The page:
The resumption of dental activity in United States is getting closer and the American Dental Association (ADA) has drawn up a guide to reduce the risk of SARS-CoV-2 transmission within dental offices. The guide is divided into three sections: Before Dental Care, During Dental Care, After Dental Care.
Here are the most salient details, but for further information, we invite our readers to consult the following link: https://www.ada.org/~/media/CPS/Files/COVID/ADA_COVID_Int_Guidance_Treat_Pts.pdf?utm_source=adaorg&utm_medium=covid-resources-lp&utm_content=cv-pm-ebd-interim-response&utm_campaign=covid-19
BEFORE DENTAL CARE
Dentist and Dental Team Preparation
1. Ensure that the dental health care personnel (DHCP) have received their seasonal flu vaccine.
2. DHCP experiencing influenza-like-illness (ILI) should not report to work.
3. DHCP who are of older age, have a pre-existing, medically compromised condition, pregnant, etc., are perceived to be at a higher risk of contracting COVID-19 from contact with known or suspected COVID-19 patients.
4. All DHCP should self-monitor by remaining alert to any respiratory symptoms (e.g., cough, shortness of breath, sore throat) and check their temperature twice a day, regardless of the presence of other symptoms consistent with a COVID-19 infection. Dental offices should create a plan for whom to contact if an employee develops fever or respiratory symptoms to determine whether medical evaluation is necessary.
5. Providers who have recently contracted and recovered from a COVID-19 infection should be the preferred personnel providing care.
6. “Conduct an inventory of available personal protective equipment (PPE) supplies [e.g., surgical masks, surgical gowns, surgical gloves, face shields].”
7. Remove magazines, reading materials, toys and other objects that may be touched by others and which are not easily disinfected.
8. Print and place signage in the dental office for instructing patients on standard recommendations for respiratory hygiene/cough etiquette and social distancing.
9. Schedule appointments apart enough to minimize possible contact with other patients in the waiting room.
10. Prevent patients from bringing companions to their appointment, except for instances where the patient requires assistance (e.g., pediatric patients, people with special needs, elderly patients, etc.). If companions are allowed for patients receiving treatment, they should also be screened for signs and symptoms of COVID19. Any person accompanying a patient should be prohibited in the dental operatory.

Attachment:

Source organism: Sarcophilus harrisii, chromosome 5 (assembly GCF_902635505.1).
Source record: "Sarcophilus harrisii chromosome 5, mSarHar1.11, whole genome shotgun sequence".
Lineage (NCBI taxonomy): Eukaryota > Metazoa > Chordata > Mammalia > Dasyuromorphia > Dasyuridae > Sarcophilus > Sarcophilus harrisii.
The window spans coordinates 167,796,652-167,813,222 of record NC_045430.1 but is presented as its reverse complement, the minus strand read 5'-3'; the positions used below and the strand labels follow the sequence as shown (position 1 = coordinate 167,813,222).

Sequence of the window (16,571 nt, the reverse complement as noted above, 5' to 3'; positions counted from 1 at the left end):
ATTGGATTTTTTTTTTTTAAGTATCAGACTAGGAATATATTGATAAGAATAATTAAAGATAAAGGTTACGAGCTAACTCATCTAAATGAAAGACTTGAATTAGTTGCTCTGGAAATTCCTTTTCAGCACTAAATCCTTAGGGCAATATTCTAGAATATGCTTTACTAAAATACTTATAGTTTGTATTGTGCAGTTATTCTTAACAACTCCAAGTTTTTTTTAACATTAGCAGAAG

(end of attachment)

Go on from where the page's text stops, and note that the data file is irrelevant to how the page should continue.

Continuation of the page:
DURING DENTAL CARE
Standard and Transmission-based Precautions and Personal Protective Equipment (PPE)
1. DHCP should adhere to Standard Precautions, that include: Hand hygiene, use of PPE, respiratory hygiene/etiquette, sharps safety, safe injection practices, sterile instruments and devices, clean and disinfected environmental surfaces.
2. If available, DHCP should implement Transmission-Based Precautions. “Necessary transmission-based precautions might include patient placement (e.g., isolation), adequate room ventilation, respiratory protection (e.g., N-95 masks) for DHCP, or postponement of nonemergency dental procedures.”
3. “Wear a surgical mask and eye protection with solid side shields or a face shield to protect mucous membranes of the eyes, nose, and mouth during procedures likely to generate splashing or spattering [(large droplets)] of blood or other body fluids.”
4. Surgical masks are one use only, and one mask should be used per patient.
5. ”If your mask is damaged or soiled, or if breathing through the mask becomes difficult, you should remove the face mask, discard it safely, and replace it with a new one.” (https://www.fda.gov/medical-devices/personalprotective-equipment-infection-control/n95-respirators-and-surgical-masks-face-masks)
6. DHCP should adhere to the standard sequence of donning and doffing of PPE.
1. Since SARS-CoV-2 may be vulnerable to oxidation, use 1.5% hydrogen peroxide (commercially available in the US) or 0.2% povidone as a preprocedural mouthrinse (There are no clinical studies supporting the virucidal effects of any preprocedural mouthrinse against SARS-CoV-2).